This is a liberated mind, free to express artistically, to use visualizations for meditation and dance. This is the cosmic body. In Bhutan, there is an oral teaching regarding deity visualization meditation for monks performing Cham dance: “Swim along with the deity.” The visual understanding is that the deity is essentially the same shape as the masked dancer, but larger in every way: the dancer and deity overlapped, interpenetrated, as it were. It is easy to understand why the best Cham dancers are also those highly skilled in meditation. 

<i>Dharmapala</i> dancer of the Dorje Lingpa lineage making ritual offering in village Cham at Nabji, Bhutan, 2006. From Core of CultureDharmapala dancer of the Dorje Lingpa lineage making ritual offering in village Cham at Nabji, Bhutan, 2006. From Core of Culture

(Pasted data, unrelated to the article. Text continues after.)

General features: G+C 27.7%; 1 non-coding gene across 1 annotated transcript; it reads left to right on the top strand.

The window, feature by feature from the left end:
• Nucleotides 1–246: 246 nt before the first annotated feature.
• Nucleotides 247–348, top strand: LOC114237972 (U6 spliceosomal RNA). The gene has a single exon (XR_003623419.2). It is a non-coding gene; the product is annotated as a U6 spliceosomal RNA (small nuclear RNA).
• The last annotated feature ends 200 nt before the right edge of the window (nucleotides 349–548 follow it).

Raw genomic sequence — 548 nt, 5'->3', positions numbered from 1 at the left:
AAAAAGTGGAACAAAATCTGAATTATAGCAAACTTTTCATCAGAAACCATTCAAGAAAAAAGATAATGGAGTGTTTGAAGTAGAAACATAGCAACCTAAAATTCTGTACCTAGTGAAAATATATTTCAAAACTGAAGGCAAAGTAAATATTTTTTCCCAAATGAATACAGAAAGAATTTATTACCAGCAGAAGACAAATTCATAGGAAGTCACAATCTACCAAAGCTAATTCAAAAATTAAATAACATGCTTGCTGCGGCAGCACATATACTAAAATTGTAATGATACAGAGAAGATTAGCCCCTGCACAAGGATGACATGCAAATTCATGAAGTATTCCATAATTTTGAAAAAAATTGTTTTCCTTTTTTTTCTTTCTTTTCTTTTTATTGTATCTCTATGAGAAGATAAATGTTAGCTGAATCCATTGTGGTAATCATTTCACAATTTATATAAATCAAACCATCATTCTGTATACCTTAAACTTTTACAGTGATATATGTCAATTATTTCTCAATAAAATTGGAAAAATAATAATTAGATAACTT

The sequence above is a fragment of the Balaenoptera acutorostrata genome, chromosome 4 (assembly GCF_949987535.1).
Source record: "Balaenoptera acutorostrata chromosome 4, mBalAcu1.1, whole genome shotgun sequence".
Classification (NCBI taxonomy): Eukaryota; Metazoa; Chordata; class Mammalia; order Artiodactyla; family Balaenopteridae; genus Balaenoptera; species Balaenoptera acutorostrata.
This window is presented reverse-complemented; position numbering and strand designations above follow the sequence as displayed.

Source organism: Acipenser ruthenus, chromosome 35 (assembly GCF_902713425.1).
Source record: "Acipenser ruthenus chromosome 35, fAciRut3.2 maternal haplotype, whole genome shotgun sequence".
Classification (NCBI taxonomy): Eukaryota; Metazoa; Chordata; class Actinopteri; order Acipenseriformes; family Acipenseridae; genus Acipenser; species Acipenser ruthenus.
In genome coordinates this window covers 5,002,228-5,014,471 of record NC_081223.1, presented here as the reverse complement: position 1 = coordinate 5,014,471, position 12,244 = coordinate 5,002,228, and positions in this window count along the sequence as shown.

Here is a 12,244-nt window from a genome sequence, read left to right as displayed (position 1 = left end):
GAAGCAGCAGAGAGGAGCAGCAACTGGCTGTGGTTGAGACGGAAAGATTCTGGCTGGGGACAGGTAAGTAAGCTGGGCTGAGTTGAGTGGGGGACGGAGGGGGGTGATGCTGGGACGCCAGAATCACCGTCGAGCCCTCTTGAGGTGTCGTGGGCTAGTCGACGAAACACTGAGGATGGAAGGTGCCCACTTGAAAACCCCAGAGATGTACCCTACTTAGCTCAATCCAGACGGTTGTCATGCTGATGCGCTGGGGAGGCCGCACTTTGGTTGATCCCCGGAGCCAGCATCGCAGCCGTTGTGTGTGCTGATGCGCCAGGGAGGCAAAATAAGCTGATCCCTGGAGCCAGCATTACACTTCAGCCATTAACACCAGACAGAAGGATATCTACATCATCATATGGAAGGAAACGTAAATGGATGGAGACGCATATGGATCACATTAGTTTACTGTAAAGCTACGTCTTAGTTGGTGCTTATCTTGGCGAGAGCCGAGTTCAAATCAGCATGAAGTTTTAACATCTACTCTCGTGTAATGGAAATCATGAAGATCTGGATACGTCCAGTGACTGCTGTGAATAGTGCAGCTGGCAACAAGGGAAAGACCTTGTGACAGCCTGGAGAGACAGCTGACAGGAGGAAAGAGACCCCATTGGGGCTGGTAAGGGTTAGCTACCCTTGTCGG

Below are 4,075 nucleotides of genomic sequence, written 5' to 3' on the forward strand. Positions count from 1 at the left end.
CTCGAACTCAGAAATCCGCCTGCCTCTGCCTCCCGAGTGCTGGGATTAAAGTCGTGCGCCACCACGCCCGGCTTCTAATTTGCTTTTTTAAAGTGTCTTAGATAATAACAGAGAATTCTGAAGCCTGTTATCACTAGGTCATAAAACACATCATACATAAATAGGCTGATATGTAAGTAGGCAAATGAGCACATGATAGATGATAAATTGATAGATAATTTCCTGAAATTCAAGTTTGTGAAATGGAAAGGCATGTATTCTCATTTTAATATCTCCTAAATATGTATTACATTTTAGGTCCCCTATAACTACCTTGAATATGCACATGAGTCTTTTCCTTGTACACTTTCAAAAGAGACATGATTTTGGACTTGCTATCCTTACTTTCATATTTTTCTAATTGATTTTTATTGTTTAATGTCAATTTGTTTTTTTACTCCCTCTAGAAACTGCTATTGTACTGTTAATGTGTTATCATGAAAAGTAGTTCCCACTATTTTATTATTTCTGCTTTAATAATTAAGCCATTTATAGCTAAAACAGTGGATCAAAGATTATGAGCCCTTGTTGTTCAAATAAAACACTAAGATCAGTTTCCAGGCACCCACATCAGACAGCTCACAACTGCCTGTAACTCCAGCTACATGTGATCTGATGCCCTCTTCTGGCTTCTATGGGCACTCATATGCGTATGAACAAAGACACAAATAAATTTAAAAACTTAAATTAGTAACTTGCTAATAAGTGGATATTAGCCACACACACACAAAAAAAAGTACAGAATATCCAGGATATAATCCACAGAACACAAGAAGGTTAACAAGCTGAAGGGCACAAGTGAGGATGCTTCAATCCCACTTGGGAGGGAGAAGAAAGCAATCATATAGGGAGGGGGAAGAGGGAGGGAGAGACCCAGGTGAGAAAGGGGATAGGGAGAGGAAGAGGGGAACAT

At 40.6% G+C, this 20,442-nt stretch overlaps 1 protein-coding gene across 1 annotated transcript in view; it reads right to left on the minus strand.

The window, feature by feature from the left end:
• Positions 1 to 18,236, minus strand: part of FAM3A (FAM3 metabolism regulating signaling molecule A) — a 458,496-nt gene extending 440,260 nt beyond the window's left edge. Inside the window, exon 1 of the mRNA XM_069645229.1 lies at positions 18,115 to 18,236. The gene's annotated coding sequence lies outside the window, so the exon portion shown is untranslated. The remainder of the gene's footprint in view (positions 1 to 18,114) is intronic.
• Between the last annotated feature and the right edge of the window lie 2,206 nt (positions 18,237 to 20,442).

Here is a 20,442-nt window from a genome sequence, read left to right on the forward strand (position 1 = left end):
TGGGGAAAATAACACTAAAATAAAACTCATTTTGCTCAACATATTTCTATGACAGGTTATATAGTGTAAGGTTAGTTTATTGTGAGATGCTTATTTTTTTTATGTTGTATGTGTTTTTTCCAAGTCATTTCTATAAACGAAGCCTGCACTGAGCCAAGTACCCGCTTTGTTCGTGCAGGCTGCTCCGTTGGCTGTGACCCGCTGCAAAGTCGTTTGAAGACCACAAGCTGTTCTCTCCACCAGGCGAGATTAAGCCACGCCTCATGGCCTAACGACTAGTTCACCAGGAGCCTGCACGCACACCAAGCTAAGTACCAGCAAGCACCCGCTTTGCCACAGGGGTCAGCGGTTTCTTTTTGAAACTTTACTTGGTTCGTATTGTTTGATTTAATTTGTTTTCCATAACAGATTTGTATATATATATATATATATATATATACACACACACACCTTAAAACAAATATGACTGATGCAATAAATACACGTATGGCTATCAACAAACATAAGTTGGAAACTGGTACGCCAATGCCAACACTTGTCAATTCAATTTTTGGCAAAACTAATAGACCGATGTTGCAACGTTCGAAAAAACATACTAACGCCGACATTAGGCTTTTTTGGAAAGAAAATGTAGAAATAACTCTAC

In Buddhism, clarity of thought is incomplete without clarity of vision. The precision, spectacle, and mastery associated with a painted mandala take physical form in Cham dance—the two forms, dance and painting, unite in a visualized mandala both share. They are activations of meditation. Cham is a mandala played out in time. The self as ego is not an actor at these levels of personal consciousness of the universal. The individual is never more fully present than when a dancer dances or a practitioner meditates. This coupling of mind and body in visualization is essential tantric practice.

image011
Dance of the Mandala of the Yidam, Cham of the Drukpa Kagyu lineage,
Thimphu Tshechu festival, Bhutan, 2005. From Core of Culture